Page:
Churching is a blessing that was given to new mothers following childbirth. It dates back to early Christian times and was abolished after Vatican II. The idea was that it allowed the “unclean” woman to re-enter the church in "a state of grace". Historian, Lisa Marie Griffith joined Myles to talk about the history of churching.
Churching - A Backgound
This ceremony was called ‘The thanksgiving of women after childbirth’ but became known more commonly as ‘churching’.
The church saw it as a way of thanking god for the safe delivery of women from childbirth and the ceremony was for the woman exclusively, rather than the child.
As soon as a woman was fit to leave the house she would undertake the ceremony with the local priest. The ceremony was enacted in church, away from the congregation and consisted of the priest reciting a prayer of thanks while the woman kneeled at the altar. She held a candle and the priest sprinkled holy water, in the form of a cross on her.
Although the church emphasised that the ceremony was one of thanksgiving, women could not receive communion or attend a mass again until they had undergone the ceremony so it was something that every catholic woman who gave birth in wedlock undertook (the ceremony could also be seen as the church recognising that the child had been born into a recognised Catholic marriage). The woman should not stay away for longer than 6 weeks but the time was usually shorter than this.
Churching came from a Jewish tradition and in the bible when Mary presents Jesus at the synagogue and is ‘purified’ after giving birth, her sin was being washed away. It was practiced in several religions including the Anglican faith and Eastern church. The church influenced every part of people’s lives in the past and there is a suggestion that women sought this ceremony and enjoyed it.
The practice of churching became the ceremony is linked with the purification of Mary after the birth of Jesus. The male church is imposing a ‘purification’ on a woman who has undertaken a natural, and necessary act. The problem with the ceremony was that it was linked with the idea that to have sex, even within a marriage, was sinful. After giving birth the woman must undertake this ceremony, not a man. The woman’s act of giving birth is sinful! During the ceremony the priest said ‘save this woman’ and the our father is performed which says ‘deliver us from evil’ so there is a strong message that the woman has done something sinful.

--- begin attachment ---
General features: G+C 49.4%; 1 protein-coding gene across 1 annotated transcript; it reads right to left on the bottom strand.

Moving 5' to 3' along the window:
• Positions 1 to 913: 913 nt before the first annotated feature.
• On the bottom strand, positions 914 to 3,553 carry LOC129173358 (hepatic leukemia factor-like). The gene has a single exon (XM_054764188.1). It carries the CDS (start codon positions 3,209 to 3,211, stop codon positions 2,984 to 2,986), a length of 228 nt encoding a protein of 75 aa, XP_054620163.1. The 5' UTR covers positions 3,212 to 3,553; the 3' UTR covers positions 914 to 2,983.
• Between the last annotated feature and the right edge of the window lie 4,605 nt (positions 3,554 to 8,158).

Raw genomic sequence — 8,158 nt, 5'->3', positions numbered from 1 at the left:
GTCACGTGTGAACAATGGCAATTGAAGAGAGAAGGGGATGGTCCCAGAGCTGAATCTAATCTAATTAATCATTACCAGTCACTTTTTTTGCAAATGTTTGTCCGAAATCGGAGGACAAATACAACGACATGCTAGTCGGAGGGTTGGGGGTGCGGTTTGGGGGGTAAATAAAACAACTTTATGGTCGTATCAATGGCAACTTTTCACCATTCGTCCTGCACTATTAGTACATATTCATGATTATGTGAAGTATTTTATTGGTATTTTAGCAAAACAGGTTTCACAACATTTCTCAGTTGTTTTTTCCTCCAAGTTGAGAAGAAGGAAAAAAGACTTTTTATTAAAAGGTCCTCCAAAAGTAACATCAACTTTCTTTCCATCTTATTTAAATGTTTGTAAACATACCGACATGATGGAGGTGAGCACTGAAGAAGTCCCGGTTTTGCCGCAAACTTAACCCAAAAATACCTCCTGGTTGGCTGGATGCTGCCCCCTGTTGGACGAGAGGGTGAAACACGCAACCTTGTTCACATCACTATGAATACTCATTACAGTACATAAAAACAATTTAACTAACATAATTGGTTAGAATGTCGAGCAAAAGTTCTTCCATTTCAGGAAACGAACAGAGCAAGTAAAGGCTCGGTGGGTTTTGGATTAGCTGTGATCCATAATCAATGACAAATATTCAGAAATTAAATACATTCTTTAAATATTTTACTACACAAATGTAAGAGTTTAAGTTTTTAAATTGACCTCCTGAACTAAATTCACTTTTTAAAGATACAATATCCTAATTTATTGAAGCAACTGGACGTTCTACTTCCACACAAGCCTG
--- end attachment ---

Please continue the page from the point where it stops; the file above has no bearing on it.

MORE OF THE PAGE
After giving birth women were not supposed to involve themselves in certain chores like cooking. Although this may seem like a welcome break, especially after the ardours of birth, this practice was really saying that women were so unclean that they could not perform day to day tasks!
This is not dictated by the church, rather imposed by society but it highlights the extent to which church teaching influenced every day beliefs and traditions.
The ceremony was performed until the second Vatican council (1965-67). The second Vatican council was aimed at updating the church and bringing it in line with modern practices. The role of women had changed greatly and throughout the 60s and 70s the rights of women grew and society moved towards equality. The Catholic Church had not kept in line with that. Women were usually the one’s who passed religion to their children and it was seen as important that they were not isolated.
Drama On One Sunday 16th February
The Churching of Happy Cullen
Written by Louise Lewis and Simon Manahan
This atmospheric, thought provoking piece centres on one woman’s struggle amidst the poverty of 1913 tenement life in Dublin.
Tragedy strikes and Happy Cullen is left waiting to be churched. In her liminal state Happy, suspended in a moment battles with and entertains ghosts of past and present in order to step over the threshold and ultimately to continue into her future.
The Churching of Happy Cullen was initially presented as a work in progress as part of ‘The Theatre Machine Turns You On: Volume 3’ and as part of the Dublin Fringe Festival 2013 directed by Simon Manahan.
Performed by Louise Lewis
The Radio Production for RTÉ Radio Drama
is directed by Gorretti Slavin
Churching’ women after childbirth made many new mothers feel ostracised
Louise Lewis co-writer of The Churching of Happy Cullen
I believe strongly in the idea that we are formed by our past, so I tried to understand how the practise of churching in 1913 Ireland affected the women cleansed of the ‘sin’ of childbirth, writes Louise Lewis.